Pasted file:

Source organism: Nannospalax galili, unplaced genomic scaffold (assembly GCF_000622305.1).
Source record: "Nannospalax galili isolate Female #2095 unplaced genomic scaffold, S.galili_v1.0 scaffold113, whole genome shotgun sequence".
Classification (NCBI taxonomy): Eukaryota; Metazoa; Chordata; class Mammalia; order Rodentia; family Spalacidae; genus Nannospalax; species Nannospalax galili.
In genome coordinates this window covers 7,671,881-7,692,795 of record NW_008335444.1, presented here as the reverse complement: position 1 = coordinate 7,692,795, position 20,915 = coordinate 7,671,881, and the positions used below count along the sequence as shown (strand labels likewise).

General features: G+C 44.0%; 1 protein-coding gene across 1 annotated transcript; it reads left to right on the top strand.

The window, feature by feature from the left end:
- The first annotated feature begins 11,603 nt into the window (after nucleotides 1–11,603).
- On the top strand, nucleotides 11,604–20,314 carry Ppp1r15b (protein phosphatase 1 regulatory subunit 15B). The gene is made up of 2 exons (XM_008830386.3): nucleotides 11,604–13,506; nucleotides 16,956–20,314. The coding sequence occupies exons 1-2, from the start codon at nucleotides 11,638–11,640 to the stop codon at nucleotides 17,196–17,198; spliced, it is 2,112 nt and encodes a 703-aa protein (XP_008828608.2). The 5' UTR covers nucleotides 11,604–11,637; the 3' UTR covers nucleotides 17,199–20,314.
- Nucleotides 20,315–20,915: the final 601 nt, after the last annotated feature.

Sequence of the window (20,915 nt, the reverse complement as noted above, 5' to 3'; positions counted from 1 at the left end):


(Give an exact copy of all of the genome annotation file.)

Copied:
Source organism: Nannospalax galili, unplaced genomic scaffold (assembly GCF_000622305.1).
Source record: "Nannospalax galili isolate Female #2095 unplaced genomic scaffold, S.galili_v1.0 scaffold113, whole genome shotgun sequence".
Classification (NCBI taxonomy): Eukaryota; Metazoa; Chordata; class Mammalia; order Rodentia; family Spalacidae; genus Nannospalax; species Nannospalax galili.
In genome coordinates this window covers 7,671,881-7,692,795 of record NW_008335444.1, presented here as the reverse complement: position 1 = coordinate 7,692,795, position 20,915 = coordinate 7,671,881, and the positions used below count along the sequence as shown (strand labels likewise).

General features: G+C 44.0%; 1 protein-coding gene across 1 annotated transcript; it reads left to right on the top strand.

The window, feature by feature from the left end:
- The first annotated feature begins 11,603 nt into the window (after nucleotides 1–11,603).
- On the top strand, nucleotides 11,604–20,314 carry Ppp1r15b (protein phosphatase 1 regulatory subunit 15B). The gene is made up of 2 exons (XM_008830386.3): nucleotides 11,604–13,506; nucleotides 16,956–20,314. The coding sequence occupies exons 1-2, from the start codon at nucleotides 11,638–11,640 to the stop codon at nucleotides 17,196–17,198; spliced, it is 2,112 nt and encodes a 703-aa protein (XP_008828608.2). The 5' UTR covers nucleotides 11,604–11,637; the 3' UTR covers nucleotides 17,199–20,314.
- Nucleotides 20,315–20,915: the final 601 nt, after the last annotated feature.

Sequence of the window (20,915 nt, the reverse complement as noted above, 5' to 3'; positions counted from 1 at the left end):